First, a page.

Ericsson sues Apple in Germany, Britain and Netherlands over technology license payment issue

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Mobile telecom equipment maker Ericsson has filed lawsuits against Apple in Germany, Britain and the Netherlands over technology license payments.

The Swedish tech giant in a statement said its offer that called for Apple to enter into arbitration to reach a mutually beneficial global licensing agreement for its standard-essential patents has now expired. This means that the Cupertino does not currently have any license for Ericsson’s technology, but continues to sell products, for which its licenses have expired, on a global scale.

Commenting on the development, Kasim Alfalahi, chief intellectual property officer at Ericsson, said “Apple continues to profit from Ericsson’s technology without having a valid license in place. Our technology is used in many features and functionality of today’s communication devices. We are confident the courts in Germany, the UK and the Netherlands will be able to help us resolve this matter in a fair manner.”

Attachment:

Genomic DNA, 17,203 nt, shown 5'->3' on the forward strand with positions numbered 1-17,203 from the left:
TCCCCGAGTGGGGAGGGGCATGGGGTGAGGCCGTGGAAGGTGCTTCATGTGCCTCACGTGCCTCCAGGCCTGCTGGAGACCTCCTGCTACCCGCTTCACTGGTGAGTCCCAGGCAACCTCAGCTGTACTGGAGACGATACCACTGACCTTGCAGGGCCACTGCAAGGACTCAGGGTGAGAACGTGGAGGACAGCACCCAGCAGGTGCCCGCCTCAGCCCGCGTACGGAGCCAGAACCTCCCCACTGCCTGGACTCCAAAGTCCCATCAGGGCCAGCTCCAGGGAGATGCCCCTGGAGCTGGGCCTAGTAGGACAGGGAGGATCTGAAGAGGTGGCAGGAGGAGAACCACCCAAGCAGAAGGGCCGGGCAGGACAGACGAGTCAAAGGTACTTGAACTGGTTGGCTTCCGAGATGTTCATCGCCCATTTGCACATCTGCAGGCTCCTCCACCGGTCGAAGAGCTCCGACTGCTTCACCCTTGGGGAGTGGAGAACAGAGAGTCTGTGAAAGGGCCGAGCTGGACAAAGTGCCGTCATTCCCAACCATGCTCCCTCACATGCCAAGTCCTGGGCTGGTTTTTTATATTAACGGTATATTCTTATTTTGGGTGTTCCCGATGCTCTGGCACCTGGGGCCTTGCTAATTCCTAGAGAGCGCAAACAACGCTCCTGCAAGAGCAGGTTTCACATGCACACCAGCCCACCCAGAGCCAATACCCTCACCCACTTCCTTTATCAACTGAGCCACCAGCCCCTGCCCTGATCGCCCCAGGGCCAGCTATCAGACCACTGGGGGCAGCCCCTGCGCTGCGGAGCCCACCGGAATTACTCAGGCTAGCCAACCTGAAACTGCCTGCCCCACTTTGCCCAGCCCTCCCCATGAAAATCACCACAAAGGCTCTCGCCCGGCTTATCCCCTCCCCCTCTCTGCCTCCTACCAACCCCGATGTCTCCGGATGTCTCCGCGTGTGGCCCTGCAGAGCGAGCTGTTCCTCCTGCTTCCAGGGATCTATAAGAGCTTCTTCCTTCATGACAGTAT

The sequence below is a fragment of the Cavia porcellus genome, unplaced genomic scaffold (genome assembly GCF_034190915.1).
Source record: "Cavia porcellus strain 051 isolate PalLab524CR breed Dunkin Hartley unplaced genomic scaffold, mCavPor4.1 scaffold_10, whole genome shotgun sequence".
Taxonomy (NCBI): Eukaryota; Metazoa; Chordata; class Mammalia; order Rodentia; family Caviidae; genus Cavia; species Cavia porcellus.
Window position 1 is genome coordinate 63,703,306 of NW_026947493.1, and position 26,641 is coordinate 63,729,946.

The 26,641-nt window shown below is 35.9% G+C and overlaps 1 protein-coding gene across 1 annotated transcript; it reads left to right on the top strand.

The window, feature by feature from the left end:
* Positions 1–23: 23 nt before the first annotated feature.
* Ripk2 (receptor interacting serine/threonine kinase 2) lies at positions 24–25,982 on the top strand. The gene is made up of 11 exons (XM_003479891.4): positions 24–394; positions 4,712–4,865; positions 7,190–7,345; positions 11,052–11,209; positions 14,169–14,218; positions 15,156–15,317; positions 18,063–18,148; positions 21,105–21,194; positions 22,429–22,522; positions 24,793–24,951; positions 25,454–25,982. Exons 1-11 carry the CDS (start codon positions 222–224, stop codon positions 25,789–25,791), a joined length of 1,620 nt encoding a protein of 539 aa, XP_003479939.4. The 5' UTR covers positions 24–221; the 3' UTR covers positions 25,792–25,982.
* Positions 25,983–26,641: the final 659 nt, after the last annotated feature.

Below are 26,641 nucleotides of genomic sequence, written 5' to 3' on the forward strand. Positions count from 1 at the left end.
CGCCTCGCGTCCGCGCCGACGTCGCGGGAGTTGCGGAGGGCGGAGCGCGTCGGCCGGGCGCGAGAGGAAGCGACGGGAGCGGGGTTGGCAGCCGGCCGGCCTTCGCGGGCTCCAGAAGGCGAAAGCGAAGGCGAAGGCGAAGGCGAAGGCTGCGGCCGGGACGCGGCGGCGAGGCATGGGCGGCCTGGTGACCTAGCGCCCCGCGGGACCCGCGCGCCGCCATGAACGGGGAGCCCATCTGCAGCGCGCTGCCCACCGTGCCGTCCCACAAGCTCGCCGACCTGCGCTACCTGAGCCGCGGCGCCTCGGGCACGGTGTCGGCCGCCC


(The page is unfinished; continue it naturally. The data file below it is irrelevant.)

Ericsson said that the proceedings in the three countries were recently initiated and related to 2G and 4G/LTE mobile communications standards as well as intellectual property related to user interfaces, batteries and operating systems.

The mobile equipment maker added that for more than two years it has been trying to reach an agreement with Apple on a global license for Ericsson’s patents on terms that are fair, reasonable and non-discriminatory (FRAND), but the companies have failed to reach an amicable resolution.

Ericsson had already filed a lawsuit in mid-January in the United States against Apple, responding to a lawsuit from the iPhone maker. In its complaint, the iPadmaker said Ericsson “seeks to exploit its patents to take the value of these cutting-edge Apple innovations” and accused the company of “abusive licensing practices.”

According to analysts, if the lawsuit goes in favor of Ericsson then Apple would have to pay between 2-6 billion Swedish crowns ($240-725 million) annually, based on estimates of levels of handset sales and royalty payments per phone.

Ericsson’s intellectual property portfolio includes more than 37,000 granted patents and equally as many pending application, worldwide. To date, the Swedish firm has inked more than 100 patent-licensing agreements with most major players in the industry.